Demand for gold coins in the US has soared since the presidential election, as small investors fret about the lack of action to address America's ballooning debt.
But what's this? Apparently, foreign central banks are being silly too. Here's another FT report:
In 2009...China announced that it had been buying gold and India purchased 200 tonnes from the International Monetary Fund.
Since then, Thailand, South Korea, Sri Lanka and Bangladesh have all bought significant quantities for the first time in years, making Asian central banks the driver of official sector purchasing.
Now the gold bug appears to be catching in Latin America.
And we're not so sure either. If the US really were in a recovery we'd soon see interest rates rise...and consumer prices go up too. You would expect gold to go up along with everything else. Then, things would get very interesting. The Fed would have to choose - either back off from EZ money policies or risk runaway inflation.
If the Fed were to "pull a Volcker," we'd agree; it will be time to sell gold. But 2013 is not 1979. And Ben Bernanke is no Paul Volcker. More than likely, Bernanke will "pull a Gono." Gideon Gono was responsible for the hyperinflation in Zimbabwe, 2006-2008, when the value of the Zim dollar didn't just go down - it disappeared completely.
And now, a new feature, Zombie Watch...
First, from Bloomberg:
Among the largest states, almost every category of worker has participated in the pay bonanza. Britt Harris, chief investment officer at the Teacher Retirement System of Texas, last year collected $1 million -- including his $480,000 salary and two years of bonuses -- more than four times what Republican Governor Rick Perry received. Pension managers in Ohio and Virginia made up to $678,000 and $660,000, respectively, according to the data, which Bloomberg obtained using public- record requests. In an interview, Harris said public pension pay must be competitive with the private sector to attract top investment talent.
Psychiatrists were among the highest-paid employees in Pennsylvania, Ohio, Michigan and New Jersey, with total compensation $270,000 to $327,000 for top earners. State police officers in Pennsylvania collected checks as big as $190,000 for unused vacation and personal leave as they retired young enough to start second careers, while Virginia paid active officers as much as $109,000 in overtime alone, the data show.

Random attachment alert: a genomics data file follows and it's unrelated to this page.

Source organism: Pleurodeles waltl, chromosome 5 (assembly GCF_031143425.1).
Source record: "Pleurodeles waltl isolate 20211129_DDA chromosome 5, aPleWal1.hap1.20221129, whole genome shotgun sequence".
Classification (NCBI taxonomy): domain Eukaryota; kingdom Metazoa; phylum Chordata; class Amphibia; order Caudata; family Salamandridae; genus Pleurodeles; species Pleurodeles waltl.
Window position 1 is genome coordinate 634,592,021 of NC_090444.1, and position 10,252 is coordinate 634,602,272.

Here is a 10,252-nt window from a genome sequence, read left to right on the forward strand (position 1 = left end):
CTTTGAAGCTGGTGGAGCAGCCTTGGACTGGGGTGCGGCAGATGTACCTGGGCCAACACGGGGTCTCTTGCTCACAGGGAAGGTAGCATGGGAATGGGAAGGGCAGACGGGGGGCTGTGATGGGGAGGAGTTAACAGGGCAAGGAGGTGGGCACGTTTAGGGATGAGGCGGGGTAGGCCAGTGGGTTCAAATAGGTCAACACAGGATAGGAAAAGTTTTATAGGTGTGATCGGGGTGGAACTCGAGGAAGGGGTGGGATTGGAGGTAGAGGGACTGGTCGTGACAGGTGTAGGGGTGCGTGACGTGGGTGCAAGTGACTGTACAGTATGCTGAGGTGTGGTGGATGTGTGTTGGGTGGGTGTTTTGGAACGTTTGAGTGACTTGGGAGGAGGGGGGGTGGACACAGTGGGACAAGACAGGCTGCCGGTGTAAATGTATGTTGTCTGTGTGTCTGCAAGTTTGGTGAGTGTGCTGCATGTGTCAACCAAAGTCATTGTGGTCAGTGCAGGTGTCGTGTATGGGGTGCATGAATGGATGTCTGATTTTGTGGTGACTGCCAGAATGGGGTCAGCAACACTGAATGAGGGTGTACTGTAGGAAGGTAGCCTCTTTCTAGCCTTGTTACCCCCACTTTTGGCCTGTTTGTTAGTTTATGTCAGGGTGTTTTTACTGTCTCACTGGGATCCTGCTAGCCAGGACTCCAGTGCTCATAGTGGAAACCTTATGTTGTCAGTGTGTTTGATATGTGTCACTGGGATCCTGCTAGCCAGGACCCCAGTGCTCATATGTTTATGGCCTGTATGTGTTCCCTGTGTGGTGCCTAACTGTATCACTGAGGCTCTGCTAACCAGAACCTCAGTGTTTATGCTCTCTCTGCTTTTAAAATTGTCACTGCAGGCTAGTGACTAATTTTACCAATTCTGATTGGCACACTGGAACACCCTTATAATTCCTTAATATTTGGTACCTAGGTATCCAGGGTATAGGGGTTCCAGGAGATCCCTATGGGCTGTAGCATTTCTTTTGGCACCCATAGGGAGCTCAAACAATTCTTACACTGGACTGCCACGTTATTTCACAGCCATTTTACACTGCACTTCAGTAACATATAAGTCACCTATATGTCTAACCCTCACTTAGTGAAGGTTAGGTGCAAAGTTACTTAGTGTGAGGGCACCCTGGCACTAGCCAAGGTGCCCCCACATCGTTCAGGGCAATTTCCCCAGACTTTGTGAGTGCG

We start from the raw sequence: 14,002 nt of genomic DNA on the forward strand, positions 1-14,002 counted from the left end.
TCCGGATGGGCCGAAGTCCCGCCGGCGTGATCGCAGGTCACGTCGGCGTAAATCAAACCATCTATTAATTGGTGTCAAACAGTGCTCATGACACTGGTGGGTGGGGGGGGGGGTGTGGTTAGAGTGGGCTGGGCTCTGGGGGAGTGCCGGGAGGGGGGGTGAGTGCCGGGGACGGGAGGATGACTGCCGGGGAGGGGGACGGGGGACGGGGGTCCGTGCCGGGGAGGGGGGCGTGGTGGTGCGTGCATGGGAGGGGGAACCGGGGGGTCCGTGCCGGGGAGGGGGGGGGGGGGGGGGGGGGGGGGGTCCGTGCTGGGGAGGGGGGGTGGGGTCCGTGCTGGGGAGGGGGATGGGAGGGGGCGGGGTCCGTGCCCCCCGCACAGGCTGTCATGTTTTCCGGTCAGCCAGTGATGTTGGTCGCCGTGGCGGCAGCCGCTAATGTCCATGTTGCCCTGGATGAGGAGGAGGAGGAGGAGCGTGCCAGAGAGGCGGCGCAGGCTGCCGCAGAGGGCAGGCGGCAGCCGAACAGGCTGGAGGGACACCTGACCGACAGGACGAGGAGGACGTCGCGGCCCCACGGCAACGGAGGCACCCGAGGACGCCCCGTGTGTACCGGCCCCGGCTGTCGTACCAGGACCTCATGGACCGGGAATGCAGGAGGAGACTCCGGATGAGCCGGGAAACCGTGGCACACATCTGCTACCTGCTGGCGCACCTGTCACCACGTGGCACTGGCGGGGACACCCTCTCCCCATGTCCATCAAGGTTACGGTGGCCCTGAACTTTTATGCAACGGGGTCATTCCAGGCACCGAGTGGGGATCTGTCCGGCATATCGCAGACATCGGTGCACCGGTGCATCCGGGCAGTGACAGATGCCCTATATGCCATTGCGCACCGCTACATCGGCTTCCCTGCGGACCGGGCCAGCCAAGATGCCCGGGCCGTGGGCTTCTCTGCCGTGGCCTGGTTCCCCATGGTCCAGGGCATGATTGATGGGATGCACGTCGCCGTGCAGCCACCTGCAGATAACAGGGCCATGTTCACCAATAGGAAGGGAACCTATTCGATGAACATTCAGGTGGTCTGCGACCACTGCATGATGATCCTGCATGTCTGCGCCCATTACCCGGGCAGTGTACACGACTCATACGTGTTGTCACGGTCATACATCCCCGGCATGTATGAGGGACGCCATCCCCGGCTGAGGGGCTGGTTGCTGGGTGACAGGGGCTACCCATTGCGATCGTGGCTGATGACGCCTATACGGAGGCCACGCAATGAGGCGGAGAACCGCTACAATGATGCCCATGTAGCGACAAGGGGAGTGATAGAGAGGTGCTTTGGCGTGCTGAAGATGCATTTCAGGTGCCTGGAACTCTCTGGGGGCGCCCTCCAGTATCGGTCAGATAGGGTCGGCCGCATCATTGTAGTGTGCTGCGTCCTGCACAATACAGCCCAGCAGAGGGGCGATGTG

The numbers are even larger in California, where a state psychiatrist was paid $822,000, a highway patrol officer collected $484,000 in pay and pension benefits and 17 employees got checks of more than $200,000 for unused vacation and leave. The best-paid staff in other states earned far less for the same work, according to the data.
Luckily, the city didn't even have to foot the$69,000 bill. The funds instead came from a Federal Emergency Management Agency program known as the Urban Area Security Initiative, which has so far spent more than $7 billion trying to make about five dozen of America's cities safe from the threat of terrorism.
When officials in Louisiana calculated how they could best deal with the terrorism threat in their own backyard, their answer in part was - yes, really - a teleprompter and a lapel microphone, again purchased with funds from the FEMA initiative. Similarly, Oxnard-Thousand Oaks officials in California deliberated and decided to buy new fins and snorkels for their dive team.
But the City of Clovis in that state was even more creative: They used a $250,000 FEMA grant to buy an armored vehicle known as the BearCat, which wound up being used to patrol at an Easter egg hunt and other public events.
Bill Bonner is the President & Founder of Agora Inc, an international publisher of financial and special interest books and newsletters.